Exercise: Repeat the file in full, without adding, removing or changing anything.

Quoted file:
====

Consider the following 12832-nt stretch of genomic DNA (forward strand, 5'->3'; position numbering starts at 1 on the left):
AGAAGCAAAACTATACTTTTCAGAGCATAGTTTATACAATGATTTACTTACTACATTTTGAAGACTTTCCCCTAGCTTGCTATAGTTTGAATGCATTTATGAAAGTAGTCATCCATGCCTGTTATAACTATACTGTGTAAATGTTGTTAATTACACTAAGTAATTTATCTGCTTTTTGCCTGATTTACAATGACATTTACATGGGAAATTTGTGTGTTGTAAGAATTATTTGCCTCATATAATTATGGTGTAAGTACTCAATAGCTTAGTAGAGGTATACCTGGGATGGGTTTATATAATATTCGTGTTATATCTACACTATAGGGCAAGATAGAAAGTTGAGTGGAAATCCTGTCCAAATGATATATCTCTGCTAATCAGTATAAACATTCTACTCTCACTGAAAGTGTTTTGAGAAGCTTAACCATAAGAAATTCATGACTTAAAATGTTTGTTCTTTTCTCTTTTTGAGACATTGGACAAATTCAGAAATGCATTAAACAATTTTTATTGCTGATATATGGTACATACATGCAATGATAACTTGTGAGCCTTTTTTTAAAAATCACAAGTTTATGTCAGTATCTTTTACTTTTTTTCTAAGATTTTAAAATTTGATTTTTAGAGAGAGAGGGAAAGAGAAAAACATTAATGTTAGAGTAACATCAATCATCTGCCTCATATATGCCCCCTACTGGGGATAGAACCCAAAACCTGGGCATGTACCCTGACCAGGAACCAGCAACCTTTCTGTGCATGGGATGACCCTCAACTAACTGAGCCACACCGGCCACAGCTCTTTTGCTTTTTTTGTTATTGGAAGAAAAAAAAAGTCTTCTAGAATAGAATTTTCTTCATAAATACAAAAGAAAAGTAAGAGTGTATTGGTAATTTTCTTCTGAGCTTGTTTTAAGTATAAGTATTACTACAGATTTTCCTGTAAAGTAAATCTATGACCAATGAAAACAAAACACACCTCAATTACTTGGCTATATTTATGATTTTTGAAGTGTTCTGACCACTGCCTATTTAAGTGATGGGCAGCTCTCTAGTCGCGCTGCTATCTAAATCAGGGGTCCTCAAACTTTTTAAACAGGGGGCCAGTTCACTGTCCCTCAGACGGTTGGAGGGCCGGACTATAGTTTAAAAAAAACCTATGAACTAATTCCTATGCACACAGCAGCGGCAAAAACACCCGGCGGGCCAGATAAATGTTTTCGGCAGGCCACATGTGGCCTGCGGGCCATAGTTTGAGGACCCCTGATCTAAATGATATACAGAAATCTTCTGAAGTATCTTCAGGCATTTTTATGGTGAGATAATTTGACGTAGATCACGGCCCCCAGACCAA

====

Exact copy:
Consider the following 12832-nt stretch of genomic DNA (forward strand, 5'->3'; position numbering starts at 1 on the left):
AGAAGCAAAACTATACTTTTCAGAGCATAGTTTATACAATGATTTACTTACTACATTTTGAAGACTTTCCCCTAGCTTGCTATAGTTTGAATGCATTTATGAAAGTAGTCATCCATGCCTGTTATAACTATACTGTGTAAATGTTGTTAATTACACTAAGTAATTTATCTGCTTTTTGCCTGATTTACAATGACATTTACATGGGAAATTTGTGTGTTGTAAGAATTATTTGCCTCATATAATTATGGTGTAAGTACTCAATAGCTTAGTAGAGGTATACCTGGGATGGGTTTATATAATATTCGTGTTATATCTACACTATAGGGCAAGATAGAAAGTTGAGTGGAAATCCTGTCCAAATGATATATCTCTGCTAATCAGTATAAACATTCTACTCTCACTGAAAGTGTTTTGAGAAGCTTAACCATAAGAAATTCATGACTTAAAATGTTTGTTCTTTTCTCTTTTTGAGACATTGGACAAATTCAGAAATGCATTAAACAATTTTTATTGCTGATATATGGTACATACATGCAATGATAACTTGTGAGCCTTTTTTTAAAAATCACAAGTTTATGTCAGTATCTTTTACTTTTTTTCTAAGATTTTAAAATTTGATTTTTAGAGAGAGAGGGAAAGAGAAAAACATTAATGTTAGAGTAACATCAATCATCTGCCTCATATATGCCCCCTACTGGGGATAGAACCCAAAACCTGGGCATGTACCCTGACCAGGAACCAGCAACCTTTCTGTGCATGGGATGACCCTCAACTAACTGAGCCACACCGGCCACAGCTCTTTTGCTTTTTTTGTTATTGGAAGAAAAAAAAAGTCTTCTAGAATAGAATTTTCTTCATAAATACAAAAGAAAAGTAAGAGTGTATTGGTAATTTTCTTCTGAGCTTGTTTTAAGTATAAGTATTACTACAGATTTTCCTGTAAAGTAAATCTATGACCAATGAAAACAAAACACACCTCAATTACTTGGCTATATTTATGATTTTTGAAGTGTTCTGACCACTGCCTATTTAAGTGATGGGCAGCTCTCTAGTCGCGCTGCTATCTAAATCAGGGGTCCTCAAACTTTTTAAACAGGGGGCCAGTTCACTGTCCCTCAGACGGTTGGAGGGCCGGACTATAGTTTAAAAAAAACCTATGAACTAATTCCTATGCACACAGCAGCGGCAAAAACACCCGGCGGGCCAGATAAATGTTTTCGGCAGGCCACATGTGGCCTGCGGGCCATAGTTTGAGGACCCCTGATCTAAATGATATACAGAAATCTTCTGAAGTATCTTCAGGCATTTTTATGGTGAGATAATTTGACGTAGATCACGGCCCCCAGACCAA